If you’re like me, and are one of the two hundred and ninety six million people each week who do not listen to Garrison Kellior’s weekly radio show, there is a good chance that you still might enjoy the filmed version of the show, unless of course you are unable to allow yourself to become awash with enjoyably bad jokes, quirky corny puns and the kind of down home entertainment that doesn’t have much of a place in the biggest cities on either coastline. But being unfamiliar with the show shouldn’t keep you from keeping up with all the comings and goings on screen. In a nutshell, there’s this little variety radio show out of St. Paul, Minnesota, that’s been on the air for more than thirty years, called A Prairie Home Companion, led by its pragmatic hangdog master of ceremonies GK, which will after this night’s broadcast go off the air, thanks to its home radio station being sold off to a large Texas conglomerate, which has plans to demolish the classic theatre where the show makes its home in order to build a new parking lot. Not that GK is all that upset about the sudden turn of events. That’s just how life goes, GK feels, which only adds to the frustrations of his fellow workers. Throw in a quirky sister singing duo, the dour, suicide-obsessed daughter of one of the singers, an extremely pregnant stage hand, a down on his luck P.I. who lives his life as if it were a Raymond Chandler novel and has found his place as the backstage doorkeeper for the theatre, the hatchet man sent from Texas to bring the axe down, a heavenly spirit of unequaled beauty who has come to bring home of the show’s performers, two hackneyed singing cowboys and a madcap assortment of singers and performers, and you have the ingredients to make for the typical Altmanesque disjointed cacophony, which, like too many Altman films, is never quite equal to the sums of its fantastic parts.
At a scant 105 minutes (a half hour shorter than “Gosford Park,” almost an hour shorter than “Nashville” and practically half the length of “Short Cuts”) “Prairie” features too many talented actors with potentially great characters unable to properly shine because there just isn’t enough time to give most of them their due. Yolanda and Rhonda Johnson (Meryl Streep and Lily Tomlin, respectively) clearly have a long history with the show and, especially in Yolanda’s case, its host, but we only get to hear only a few moments of the saga, which barely informs some of the happenings during the show. Why would Yolanda be so upset with GK about their failed relationship, when both of them tell parts of their back story to Yolanda’s daughter Lola (Lindsey Lohan) which seem to indicate nothing ever happened between themr Being the no-nonsense unemotional person he is, there would be no reason for GK to lie or mislead the young lass, the product of a union between the singer and GK’s late best friend. These moments give all four actors great but far-too-brief flashes of warmth and tenderness, ones that are forced to abruptly end in order to get to the next wacky moment on stage.
There isn’t a bad performance in the entire group, something that shouldn’t be all too surprising coming from a filmmaker who constantly allows his actors the freedom to go wherever they feel the scene needs to go, who regularly casts some of the best actors of the day, as well as many who should be considered as such if only other producers and directors would give them half the chance. While the film might make us wonder what Garrison Keillor would do in films if he ever did give up the show again, the one true star of Keillor’s film is Kevin Kline. His Guy Noir (one of Keillor’s many characters on the radio show) is almost what you would expect if Stanley Donen had directed Buster Keaton as Philip Marlowe. Kline, equally adept as a dramatic and comedic actor, sadly does not emphasize his more humorous side in cinema all that often, so any chance to see him cut it up on screen should be relished, and this is easily his best fun role since his Oscar-winning turn in “A Fish Called Wanda.” It’s also wonderful to see Peckinpah favorite L.Q. Jones on screen in anything now, let alone be allowed to use his uniquely velvety voice to sing a beautiful little song about friendship, a bittersweet moment whose poignancy is punctuated just a few moments later.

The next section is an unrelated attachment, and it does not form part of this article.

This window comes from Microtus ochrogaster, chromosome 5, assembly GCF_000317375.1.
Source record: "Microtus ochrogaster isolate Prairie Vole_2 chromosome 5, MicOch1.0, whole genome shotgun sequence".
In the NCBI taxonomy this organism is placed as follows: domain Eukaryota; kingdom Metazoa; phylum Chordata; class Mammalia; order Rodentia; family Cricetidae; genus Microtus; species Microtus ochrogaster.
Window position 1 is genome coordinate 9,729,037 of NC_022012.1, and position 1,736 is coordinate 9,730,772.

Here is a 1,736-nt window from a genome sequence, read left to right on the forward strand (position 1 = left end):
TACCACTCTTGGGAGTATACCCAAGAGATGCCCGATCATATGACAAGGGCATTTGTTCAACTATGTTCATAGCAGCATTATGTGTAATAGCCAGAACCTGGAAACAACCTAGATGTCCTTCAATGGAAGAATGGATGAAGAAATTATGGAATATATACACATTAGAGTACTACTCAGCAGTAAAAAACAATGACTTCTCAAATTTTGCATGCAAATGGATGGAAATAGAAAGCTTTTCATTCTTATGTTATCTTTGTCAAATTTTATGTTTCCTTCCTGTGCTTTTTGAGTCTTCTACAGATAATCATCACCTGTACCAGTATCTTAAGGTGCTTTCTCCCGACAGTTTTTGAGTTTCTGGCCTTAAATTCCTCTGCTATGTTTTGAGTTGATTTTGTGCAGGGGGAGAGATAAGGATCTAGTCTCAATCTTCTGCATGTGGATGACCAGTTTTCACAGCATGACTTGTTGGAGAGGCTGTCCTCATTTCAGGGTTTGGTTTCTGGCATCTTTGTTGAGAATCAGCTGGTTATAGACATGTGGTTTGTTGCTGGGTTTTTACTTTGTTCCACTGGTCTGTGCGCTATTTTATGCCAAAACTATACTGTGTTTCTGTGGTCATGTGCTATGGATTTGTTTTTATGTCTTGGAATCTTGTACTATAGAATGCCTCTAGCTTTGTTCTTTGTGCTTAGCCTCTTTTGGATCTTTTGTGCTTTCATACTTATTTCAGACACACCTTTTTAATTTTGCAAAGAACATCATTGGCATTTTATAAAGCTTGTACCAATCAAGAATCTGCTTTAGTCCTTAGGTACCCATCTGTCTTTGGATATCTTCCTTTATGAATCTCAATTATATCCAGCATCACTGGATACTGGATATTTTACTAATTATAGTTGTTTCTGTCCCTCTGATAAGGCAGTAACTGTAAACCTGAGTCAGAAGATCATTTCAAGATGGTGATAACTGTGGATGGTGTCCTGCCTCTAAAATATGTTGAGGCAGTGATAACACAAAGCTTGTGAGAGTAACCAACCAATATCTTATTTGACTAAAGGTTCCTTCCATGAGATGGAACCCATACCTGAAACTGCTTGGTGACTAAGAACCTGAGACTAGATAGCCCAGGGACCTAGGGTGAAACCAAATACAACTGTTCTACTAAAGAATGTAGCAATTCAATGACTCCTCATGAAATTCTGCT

That song, “You Have Been a Friend to Me,” could be used as the ultimate summation between the fans of the radio show and its host, and probably between its host and his fans. And even perhaps between fans of exceptional cinema and Robert Altman, ever the humble man who claims he only borrowed his style from the likes of Bergman, Fellini, Hawks, Huston, Kurosawa and Renoir. However his talent came about, cinema would not have been the same without him, even if Hollywood wasn’t always waiting at the end of the rainbow because his movies weren’t the kind the kids go to. It might be sappy and maudlin, but “A Prairie Home Companion” is exactly the way I would expect Altman to go out, with a big old “F— you! I’m doing it my way!” to the system that often worshipped and hated him at the same time. We’ll miss your ever-roaming camera and overlapping dialogue, Bob. And thank you for everything you did. Except for “Dr. T and the Women.”Rating: A-